Commercializing nano

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Unformatted text preview: e areas, and in fact many of the developments in one category catalyze development in another. Bioanalysis. The earliest commercial nanotechnology is atomic force microscopy, now known more generally as scanning probe microscopy (SPM). Using a siliconbased needle of atomic sharpness, this approach was first used to image the topography of surfaces with atomic-scale precision2. The probe, positioned so close to the surface that it interacts with the atoms as it scans the surface, can also be used to pick atoms up and move them around for bottom up nanoscale assembly (Box 2). The technology thus provides an accessible benchtop device for nanoscale engineering and analysis. Although SPM is used primarily for analytical research, several companies have automated it for read-write capabilities (Table 2). NanoInk (Chicago, IL, USA) and VOLUME 21 NUMBER 10 OCTOBER 2003 N ATURE BIOTECHNOLOGY F E AT U R E © 2003 Nature Publishing Group Core Interior Surface Figure 2 Dendrimer architecture in two and three dimensions. A dendrimer can be defined into a multitude of structures by tuning the three architectural components: the core (yellow), the interior area containing branch upon branch of repeat units (blue) and an exterior surface of terminal moieties attached to the outermost generation (red.) Source: Dendritic Nanotechnologies BioForce Nanosciences (Ames, IA, USA) are creating truly nanoscale molecular arrays using SPM tools to print biomolecular array elements. Because the instrument has both print and read capability, these systems do not require molecular labeling for ultrahighthroughput bioanalysis. Some micron-scale technologies can be considered platforms for nanoscale bioanalysis, and these products have already proven their value in the marketplace. For example, Caliper Technologies’ (Mountain View, CA, USA) microfluidic systems rou- tinely transport nanoliter volumes of fluid for nucleic acid and protein analysis. Affymetrix’s and Nanogen’s (San Diego, CA, USA) microarray platforms manipulate subnanogram quantities of genetic material. These technologies are converging to submicron resolution because of the demand for increased sensitivity and throughput for genomics and proteomics. Nanomaterials and true nanoscale devices are also being developed to address the need for greater sensitivity in high throughput screening (Box 3). Nanoparticles (dots, bars, dendrimers or colloids) provide molecular labels that are highly stable, readily multiplexed and comparable in size to the molecular components of interest. Quantum dots leverage semiconductor materials to provide robust quantum ‘fluorescence,’ with an array of colors that requires only a single illumination source. Quantum dots with a variety of conjugates and colors are currently available from Quantum Dot (Hayward, CA, USA) and Evident Technologies (Troy, NY, USA). Nanobars, constructed from alternating layers of reflective metals, are curr...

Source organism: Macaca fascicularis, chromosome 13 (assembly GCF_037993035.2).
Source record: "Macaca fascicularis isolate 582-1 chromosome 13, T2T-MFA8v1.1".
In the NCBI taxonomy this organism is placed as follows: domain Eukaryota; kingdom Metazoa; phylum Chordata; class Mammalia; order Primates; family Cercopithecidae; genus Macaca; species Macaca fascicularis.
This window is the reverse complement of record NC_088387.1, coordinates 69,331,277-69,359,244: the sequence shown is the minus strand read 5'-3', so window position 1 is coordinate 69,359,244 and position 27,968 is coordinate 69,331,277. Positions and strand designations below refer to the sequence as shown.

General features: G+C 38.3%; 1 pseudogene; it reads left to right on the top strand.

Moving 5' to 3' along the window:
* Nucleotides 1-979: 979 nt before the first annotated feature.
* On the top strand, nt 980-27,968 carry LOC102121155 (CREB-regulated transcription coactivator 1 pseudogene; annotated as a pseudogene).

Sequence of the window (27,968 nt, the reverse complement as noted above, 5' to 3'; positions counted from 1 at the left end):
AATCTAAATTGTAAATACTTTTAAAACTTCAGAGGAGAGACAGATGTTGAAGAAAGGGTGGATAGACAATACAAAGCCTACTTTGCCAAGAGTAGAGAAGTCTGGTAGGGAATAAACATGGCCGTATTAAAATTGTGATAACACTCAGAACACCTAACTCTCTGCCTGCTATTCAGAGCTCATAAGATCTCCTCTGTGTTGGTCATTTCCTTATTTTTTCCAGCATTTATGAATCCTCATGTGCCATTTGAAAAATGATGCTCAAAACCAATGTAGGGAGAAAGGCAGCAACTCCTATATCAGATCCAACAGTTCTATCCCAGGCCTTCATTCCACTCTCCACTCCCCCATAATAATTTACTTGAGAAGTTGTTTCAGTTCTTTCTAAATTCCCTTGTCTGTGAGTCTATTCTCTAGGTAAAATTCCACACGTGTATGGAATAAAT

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This document was uploaded on 09/24/2013.

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